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Dharavi boys join beach clean-up wave

SPARKED by one man, Afroz Shah, and joined by thousands, Mumbai’s Versova beach clean-up – the largest in the world – has turned into a movement that has inspired many.

Amongst them are 22-year-old Saif Ansari and Adnan Khan, 20, from Dharavi, Asia’s biggest slum – and the most densely populated.

While still in their late teens, the young lads once volunteered with the Versova beach clean-up team to dig up the dirt washed up on the sands. The endless amount of plastic and other waste they came across on the beach – along with dead fish – stayed on their minds like a bad aftertaste.

Already sensitised to the effects of our throwaway culture, Maharashtra’s ban on plastic in June this year, stirred their concerns about the environment again – and the pair decided to do something about it.

“It came to us organically. To clean  Mahim beach. We see that it’s getting dirtier day by day. Before we used to play football there but because of the waste spread out across the beach, we had to stop,” says Saif.

There were a number of things that could have dampened their enthusiasm. To start with, they couldn’t afford to buy gloves and baskets needed for the clean-up. Saif’s mother makes bags out of recycled plastic for a living while his father works as a receptionist at an NGO. In Adnan’s family, his father is the only earning member and runs a small home-based business of reselling old sarees.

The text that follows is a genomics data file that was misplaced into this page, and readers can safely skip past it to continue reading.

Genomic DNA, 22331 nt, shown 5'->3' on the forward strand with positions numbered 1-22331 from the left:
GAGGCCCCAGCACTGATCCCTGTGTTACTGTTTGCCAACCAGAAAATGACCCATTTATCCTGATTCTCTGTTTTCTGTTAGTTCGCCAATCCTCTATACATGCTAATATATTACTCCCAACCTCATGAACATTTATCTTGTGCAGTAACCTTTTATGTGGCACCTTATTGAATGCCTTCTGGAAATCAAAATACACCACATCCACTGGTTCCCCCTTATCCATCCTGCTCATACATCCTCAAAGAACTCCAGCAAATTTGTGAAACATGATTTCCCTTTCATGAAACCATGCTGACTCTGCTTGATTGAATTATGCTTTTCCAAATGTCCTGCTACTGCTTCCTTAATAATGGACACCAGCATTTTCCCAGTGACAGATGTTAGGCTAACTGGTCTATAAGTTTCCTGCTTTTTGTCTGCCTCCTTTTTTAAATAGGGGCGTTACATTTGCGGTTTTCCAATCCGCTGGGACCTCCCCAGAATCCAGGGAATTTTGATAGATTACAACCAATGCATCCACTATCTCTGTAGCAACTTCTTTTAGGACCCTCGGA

Every Sunday the scene on Mahim beach.

 But there was no stopping these boys. They went to BMC, the city’s municipal corporation, with their plan and requested them for a supply of gloves. But the workers at BMC said they didn’t have gloves themselves, let alone have any spare to give them.

So Saif and Adnan went around asking people in the neighbourhood for gloves and baskets and collected a few which they now often share with BMC workers.

Saif says: “They remove the waste with their bare hands but it’s not safe because sharp objects like broken glass and beer bottles are often found in that.”

The boys also went about talking to students in their neighbourhood about their beach clean-up mission and urged them to join. They spoke to about 80 students, of which 20 turned up when they started in July.

Ever since, every Sunday at 7am, Saif and Adnan, along with the other volunteers, head to the Mahim beach in their area to clean it.

“Now about 70 to 80 people turn up every week, from 12 year-old children to fishermen. We pick up the trash and put it in a designated corner. We have convinced a BMC worker to bring a dump truck to pick up the collected waste,” says Saif.

Over the weeks they have learned that a beach clean-up is not just about picking up the rubbish on the sea shore – that there is a method to it.

Saif explains: “We got in touch with the Versova beach clean-up people and they told us that it’s important to ensure that sand is not picked up along with the waste. So, we tear up all the wrappers and packets – like milk pouches – to take the sand out before adding it to the heap of rubbish. Otherwise often in the waste we collect, 50 percent of it is sand.”

Saif and Adnan also made a trolley from recycled items to carry the waste. “It’s difficult and takes a lot of energy to carry so much waste in our hands and to walk a distance to dump them in the heap. So, we created a trolley to stack up four boxes of waste and carry all of it together. It worked for some days but then one of the tyres got punctured so that was that,” Saif recounts.

But trolley or not, these young boys are determined to clean up the Mahim beach. Adnan says: “One day we will play football on this beach again.”

And it’s not just them, Saif insists. “I know so many people across Mumbai who are trying to clean the city. If this continues, one day I’m sure Mumbai will be clean.”

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